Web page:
Tonight I brought EV to a party with more or less the complete collection of college friends I regularly attended parties with in the summer before I met E – sans Erika in Boston and Jack, off being a turtle doctor somewhere, or doing whatever a turtle doctor does in cold weather when the turtles are presumably moving more slowly than normal.
(I’m sure Jack would tell me that’s a turtle misnomer, but Jack is not the topic of this post.)
The difference between college and today? We’re now all married (well, one re-married, two divorced), we drink less by an order of magnitude, and between the eight couples we have eleven children with another incoming.
(No, not from us. For heaven’s sake, get a hold of yourself.)
It is moments like these that remind me that I’ve never seen EV spend time with other children. Not by design, really. None of the children in the neighborhood passing my extensive background check to make sure they won’t tell her about Disney or princesses, she’s not exactly hanging out with babies.
(Just kidding – none of the neighborhood kids have even passed the qualifying verbal and potty exams to get to the background check.)
I set that chubby baby down on the floor and a fascinating thing happened. She had no interest in the other kids running and whooping all around her except for briefly babbling with another baby around her age. Instead, she wanted to explore, examine things, and smile at the adults.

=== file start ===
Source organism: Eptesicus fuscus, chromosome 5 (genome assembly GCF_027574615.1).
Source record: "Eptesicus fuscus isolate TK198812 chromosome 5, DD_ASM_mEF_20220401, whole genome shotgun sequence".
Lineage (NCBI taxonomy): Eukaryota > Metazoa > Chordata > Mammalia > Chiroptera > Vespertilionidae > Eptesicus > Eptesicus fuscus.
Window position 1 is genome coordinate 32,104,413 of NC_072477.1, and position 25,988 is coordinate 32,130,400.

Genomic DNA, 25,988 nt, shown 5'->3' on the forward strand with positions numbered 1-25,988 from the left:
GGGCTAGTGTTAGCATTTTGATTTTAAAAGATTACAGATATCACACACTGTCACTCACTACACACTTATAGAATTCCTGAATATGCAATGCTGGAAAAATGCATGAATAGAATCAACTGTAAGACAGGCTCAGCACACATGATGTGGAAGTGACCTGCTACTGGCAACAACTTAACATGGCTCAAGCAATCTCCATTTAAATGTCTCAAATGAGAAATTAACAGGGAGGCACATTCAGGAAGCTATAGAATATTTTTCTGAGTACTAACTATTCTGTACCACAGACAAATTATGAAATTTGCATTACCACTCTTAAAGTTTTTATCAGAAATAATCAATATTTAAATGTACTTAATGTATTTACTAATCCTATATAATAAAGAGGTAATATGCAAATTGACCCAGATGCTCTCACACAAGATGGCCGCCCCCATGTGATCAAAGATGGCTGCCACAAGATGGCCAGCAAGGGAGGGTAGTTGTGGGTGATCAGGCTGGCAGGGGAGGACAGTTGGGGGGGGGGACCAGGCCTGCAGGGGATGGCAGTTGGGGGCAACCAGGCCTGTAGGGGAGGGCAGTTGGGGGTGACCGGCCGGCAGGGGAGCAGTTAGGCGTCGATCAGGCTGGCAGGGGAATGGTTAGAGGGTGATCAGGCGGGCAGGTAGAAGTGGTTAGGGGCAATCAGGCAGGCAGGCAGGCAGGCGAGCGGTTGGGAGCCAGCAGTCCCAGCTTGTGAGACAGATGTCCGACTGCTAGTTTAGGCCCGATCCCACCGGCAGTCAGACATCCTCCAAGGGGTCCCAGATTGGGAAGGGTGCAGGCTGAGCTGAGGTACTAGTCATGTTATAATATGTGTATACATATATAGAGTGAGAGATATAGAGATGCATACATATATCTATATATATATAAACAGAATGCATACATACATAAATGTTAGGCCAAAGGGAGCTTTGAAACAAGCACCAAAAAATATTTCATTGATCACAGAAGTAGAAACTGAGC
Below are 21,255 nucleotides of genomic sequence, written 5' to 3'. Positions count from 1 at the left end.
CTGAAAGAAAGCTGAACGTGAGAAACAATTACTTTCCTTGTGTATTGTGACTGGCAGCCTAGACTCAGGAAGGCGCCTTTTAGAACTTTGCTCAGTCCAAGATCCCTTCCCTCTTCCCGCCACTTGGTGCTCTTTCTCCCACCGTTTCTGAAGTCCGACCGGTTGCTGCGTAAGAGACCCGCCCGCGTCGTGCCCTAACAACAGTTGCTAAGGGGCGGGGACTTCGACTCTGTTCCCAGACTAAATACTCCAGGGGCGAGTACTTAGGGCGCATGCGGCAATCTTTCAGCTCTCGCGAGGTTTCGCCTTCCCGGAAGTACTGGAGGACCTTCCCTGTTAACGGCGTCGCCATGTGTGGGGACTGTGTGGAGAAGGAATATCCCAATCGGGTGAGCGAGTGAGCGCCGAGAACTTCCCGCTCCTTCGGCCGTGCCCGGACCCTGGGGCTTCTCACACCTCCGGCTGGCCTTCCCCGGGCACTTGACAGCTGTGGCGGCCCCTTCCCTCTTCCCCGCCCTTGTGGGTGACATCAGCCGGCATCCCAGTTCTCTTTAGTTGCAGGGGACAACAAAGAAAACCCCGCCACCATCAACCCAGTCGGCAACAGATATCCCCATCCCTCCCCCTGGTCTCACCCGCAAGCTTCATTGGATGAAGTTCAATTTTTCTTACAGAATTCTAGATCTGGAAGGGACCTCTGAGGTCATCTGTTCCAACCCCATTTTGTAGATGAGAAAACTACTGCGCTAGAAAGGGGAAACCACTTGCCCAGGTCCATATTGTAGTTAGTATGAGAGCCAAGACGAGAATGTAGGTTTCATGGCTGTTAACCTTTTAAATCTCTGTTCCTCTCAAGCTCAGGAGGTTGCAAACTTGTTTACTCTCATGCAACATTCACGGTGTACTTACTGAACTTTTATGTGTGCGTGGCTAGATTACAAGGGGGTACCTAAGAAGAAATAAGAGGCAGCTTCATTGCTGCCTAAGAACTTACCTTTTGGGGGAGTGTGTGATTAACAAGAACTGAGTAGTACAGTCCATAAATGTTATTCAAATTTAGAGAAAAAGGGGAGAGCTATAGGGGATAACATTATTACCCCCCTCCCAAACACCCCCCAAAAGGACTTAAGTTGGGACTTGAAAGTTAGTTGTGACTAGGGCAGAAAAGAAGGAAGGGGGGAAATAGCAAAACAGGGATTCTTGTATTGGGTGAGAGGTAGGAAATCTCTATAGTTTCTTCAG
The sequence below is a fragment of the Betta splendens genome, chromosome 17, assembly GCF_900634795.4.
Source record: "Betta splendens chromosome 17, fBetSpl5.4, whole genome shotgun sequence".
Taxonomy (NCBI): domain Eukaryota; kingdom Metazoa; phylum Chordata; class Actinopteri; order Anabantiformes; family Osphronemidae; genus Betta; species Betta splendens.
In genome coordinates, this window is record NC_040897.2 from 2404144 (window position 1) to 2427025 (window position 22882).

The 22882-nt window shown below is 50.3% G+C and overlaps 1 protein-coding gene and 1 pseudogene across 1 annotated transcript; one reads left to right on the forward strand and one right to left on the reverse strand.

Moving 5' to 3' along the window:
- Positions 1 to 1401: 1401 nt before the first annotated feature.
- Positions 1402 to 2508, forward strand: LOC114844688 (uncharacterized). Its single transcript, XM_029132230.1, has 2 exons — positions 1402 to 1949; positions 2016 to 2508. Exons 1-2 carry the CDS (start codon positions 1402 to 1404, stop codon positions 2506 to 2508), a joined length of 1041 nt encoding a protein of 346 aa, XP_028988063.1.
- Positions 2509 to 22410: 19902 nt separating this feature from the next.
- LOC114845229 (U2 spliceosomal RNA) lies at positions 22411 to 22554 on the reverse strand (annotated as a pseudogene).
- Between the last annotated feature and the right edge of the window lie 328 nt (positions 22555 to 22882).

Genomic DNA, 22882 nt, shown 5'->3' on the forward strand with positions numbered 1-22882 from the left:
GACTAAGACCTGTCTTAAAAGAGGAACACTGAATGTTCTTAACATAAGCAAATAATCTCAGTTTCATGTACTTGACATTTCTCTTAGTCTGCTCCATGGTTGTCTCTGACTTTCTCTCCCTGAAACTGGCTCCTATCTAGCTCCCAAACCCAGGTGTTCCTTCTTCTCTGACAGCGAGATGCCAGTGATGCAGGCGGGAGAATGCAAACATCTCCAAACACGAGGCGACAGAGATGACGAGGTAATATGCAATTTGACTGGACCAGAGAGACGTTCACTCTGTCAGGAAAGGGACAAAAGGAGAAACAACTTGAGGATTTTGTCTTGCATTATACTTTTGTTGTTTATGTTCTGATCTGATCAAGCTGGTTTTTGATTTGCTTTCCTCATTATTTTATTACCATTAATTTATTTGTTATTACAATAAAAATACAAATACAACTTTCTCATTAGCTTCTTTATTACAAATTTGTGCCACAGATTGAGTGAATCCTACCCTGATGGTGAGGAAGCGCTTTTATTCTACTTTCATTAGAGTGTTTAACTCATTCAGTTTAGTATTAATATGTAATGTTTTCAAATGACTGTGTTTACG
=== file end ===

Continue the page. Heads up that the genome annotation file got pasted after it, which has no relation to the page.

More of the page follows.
(She also signaled for and used the big girl potty four times, because she is the best baby ever. In case you were wondering how that was going. Because you were.)
Effectively, it was like watching a young me exploring a social space. I never had any interest in other children – almost disdained them for their running and whooping. I never lacked for creative play ideas, but if I was at a party with adults I typically wanted to enjoy their company. Even now, I am not an extrovert at a party unless I am the host. I wander from conversation to conversation, sharing a laugh or a smile, and then I settle down in a corner regardless of if it is inhabited.
For a few hours tonight, EV and I both did that – sometimes together, sometimes independently.
I don’t mean to project that smaller me onto EV. She will be the person she will be, and that doesn’t have to be a reflection of me. Nor would I want it to be, honestly – I did plenty of great things as a child, but there’s a lot of things I could have handled better.
I suppose that’s the point of parenting just as much as it’s hard not to see yourself in the behavior of your child when they already look half the part.